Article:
SITA seeks de-escalation amid ‘full-blown’ strike

Admire Moyo
By Admire Moyo, ITWeb's news editor.
Johannesburg, 17 Oct 2023
The strike action will continue until SITA presents an acceptable offer, says the Public Servants Association.
The strike action will continue until SITA presents an acceptable offer, says the Public Servants Association.

The State Information Technology Agency (SITA) has activated its business continuity plans to minimise the strike action at the organisation.

This is according to SITA spokesperson Tlali Tlali, in an e-mail to ITWeb after the Public Servants Association (PSA) yesterday declared a “full-blown” strike at the agency.

SITA and the labour body are at loggerheads after failing to meet each other on salary negotiations for the 2022/23 financial year.

The PSA, which represents the majority of employees at SITA, said in a statement yesterday that it had, following a deadlock in salary negotiations, issued the agency with a notice to strike, with a national shutdown from Monday, 16 October.

The union says the PSA members at SITA commenced with lunchtime picketing on 9 October, and intend to intensify the strike action in view of the employer’s reluctance to respond to their demands.

“The employer continues to show no interest to resolve the impasse. Employees have been mobilised and are preparing to participate in a total shutdown,” says the trade union.

Service disruption

It threatens that services at departments such as home affairs, employment and labour, and the South African Social Security Agency will be affected by the shutdown.

The PSA adds it is concerned about SITA’s attitude towards collective bargaining and the progress in respect to concluding salary negotiations for the 2022/23-financial year.

“The PSA alerts [communications minister] Mondli Gungubele that employees are angry and will embark on a total shutdown until their demands are met. The PSA is conscious of the implications of the total shutdown, which could adversely affect network connectivity, operations in most government sectors and service delivery,” the labour body says.

“The PSA, thus, urges the minister to intervene and instruct the SITA board of directors to improve the salary offer to 7.5%. The PSA remains resolute that the strike action will continue until SITA presents an acceptable offer.”

Tlali tells ITWeb: “We confirm that the State Information Technology Agency was served with a notice of intention to embark on an industrial action (strike notice) by the Public Servants Association, effective from 9 October.”

He also confirmed the industrial action took place in the form of lunchtime picketing last week.

As a state-owned company, Tlali says, SITA is responsible for the provisioning of ICT services to government at national and provincial spheres in line with its founding legislation, the SITA Act.

“This makes SITA the backend office of government ICT and the agency is responsible for developing, operating and/or maintaining ICT services consumed by government departments,” he notes.

“The company renders essential ICT services to government that enable service delivery to the public. This means the provisioning of certain ICT services to government may be interrupted by employees on the grounds that they are embarking on an industrial action.”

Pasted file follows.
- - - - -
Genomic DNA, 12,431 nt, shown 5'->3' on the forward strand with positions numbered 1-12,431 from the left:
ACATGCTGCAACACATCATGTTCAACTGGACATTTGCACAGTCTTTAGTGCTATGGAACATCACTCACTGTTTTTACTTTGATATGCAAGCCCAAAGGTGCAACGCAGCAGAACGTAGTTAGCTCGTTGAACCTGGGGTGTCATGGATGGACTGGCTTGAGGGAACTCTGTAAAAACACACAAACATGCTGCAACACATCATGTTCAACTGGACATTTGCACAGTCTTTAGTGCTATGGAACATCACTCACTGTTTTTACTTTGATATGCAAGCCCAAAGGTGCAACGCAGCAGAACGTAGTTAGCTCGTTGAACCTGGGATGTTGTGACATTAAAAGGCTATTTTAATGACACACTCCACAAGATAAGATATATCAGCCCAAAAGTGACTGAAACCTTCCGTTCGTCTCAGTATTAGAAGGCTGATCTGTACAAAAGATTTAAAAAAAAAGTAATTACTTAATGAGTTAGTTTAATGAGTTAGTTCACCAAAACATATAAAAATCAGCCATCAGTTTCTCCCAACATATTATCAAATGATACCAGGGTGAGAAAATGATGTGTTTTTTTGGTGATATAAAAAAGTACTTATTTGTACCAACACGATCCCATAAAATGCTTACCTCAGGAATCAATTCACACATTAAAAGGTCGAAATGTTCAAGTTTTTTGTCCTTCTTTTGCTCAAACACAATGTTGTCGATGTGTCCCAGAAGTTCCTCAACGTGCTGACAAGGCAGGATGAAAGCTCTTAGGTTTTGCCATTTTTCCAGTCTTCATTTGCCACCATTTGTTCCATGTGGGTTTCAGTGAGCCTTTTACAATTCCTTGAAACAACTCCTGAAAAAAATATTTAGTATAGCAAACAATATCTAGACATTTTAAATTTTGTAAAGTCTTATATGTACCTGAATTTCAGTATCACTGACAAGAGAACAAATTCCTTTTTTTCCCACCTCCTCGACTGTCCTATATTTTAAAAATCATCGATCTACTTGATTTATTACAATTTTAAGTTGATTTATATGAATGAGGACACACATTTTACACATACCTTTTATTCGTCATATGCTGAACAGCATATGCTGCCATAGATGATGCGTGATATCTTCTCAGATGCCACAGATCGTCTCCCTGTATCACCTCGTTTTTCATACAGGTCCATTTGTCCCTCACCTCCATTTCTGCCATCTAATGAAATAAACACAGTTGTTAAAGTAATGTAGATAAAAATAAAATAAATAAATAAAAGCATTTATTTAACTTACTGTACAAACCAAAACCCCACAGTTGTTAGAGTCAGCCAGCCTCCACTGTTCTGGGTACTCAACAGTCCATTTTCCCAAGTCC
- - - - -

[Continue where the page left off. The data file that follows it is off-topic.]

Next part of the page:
SITA spokesperson Tlali Tlali.
SITA spokesperson Tlali Tlali.

According to Tlali, since the commencement of the industrial action by the PSA, SITA activated its contingency plans to mitigate the impact of the industrial action on service delivery to government.

He says the plans include reconstituting structures responsible for operational oversight and business continuity.

“To date, there has not been any service delivery failure occasioned by the industrial action. Our business continuity measures will remain in place, and SITA’s clients and stakeholders will be kept abreast with regular updates on the state of our operations.

“The SITA leadership will spare no effort in working towards resolving the impasse and finding a lasting solution on the disputed issues, noting that SITA appreciates the nature of the relationship we have had with the PSA, characterised by mutual respect and shared vision on delivery of services to government.”

He adds the focus of attention must be on averting further escalation of the situation to avoid possible impact on government and members of the public.

Final offer rebuffed

In an effort to break the deadlock, Tlali says, SITA later made a final improved offer of 4.5% salary increase across the board to all employee levels represented in the bargaining forum.

He points out the PSA rejected the improved offer tabled by the employer during the facilitation meeting.

“SITA invited PSA to yet another meeting on Wednesday, 10 October, and no breakthrough was reached.”

Other avenues are being explored and updates on these will be communicated once the outcomes are known, he notes.

“We met the union again [on Monday] and SITA presented yet another improved and final offer of 5% which was rejected. We believe the company has acted in good faith and sought to strike a balance between various competing interests that include employee welfare and livelihood on the one hand and commercial viability and sustainability of SITA on the other.”

Last week, another government entity − the Independent Authority of South Africa (ICASA) − resolved a seven-day strike.

The dispute between the telecoms regulator and the National Education, Health and Allied Workers’ Union stemmed from failing to reach an agreement over salary increases for the 2023/24 financial year.

The parties ultimately reached an agreement that included a cost-of-living adjustment of 5% for 2023/24 for ICASA employees in the bargaining unit. Furthermore, the employees received a once-off cash payment of R20 000.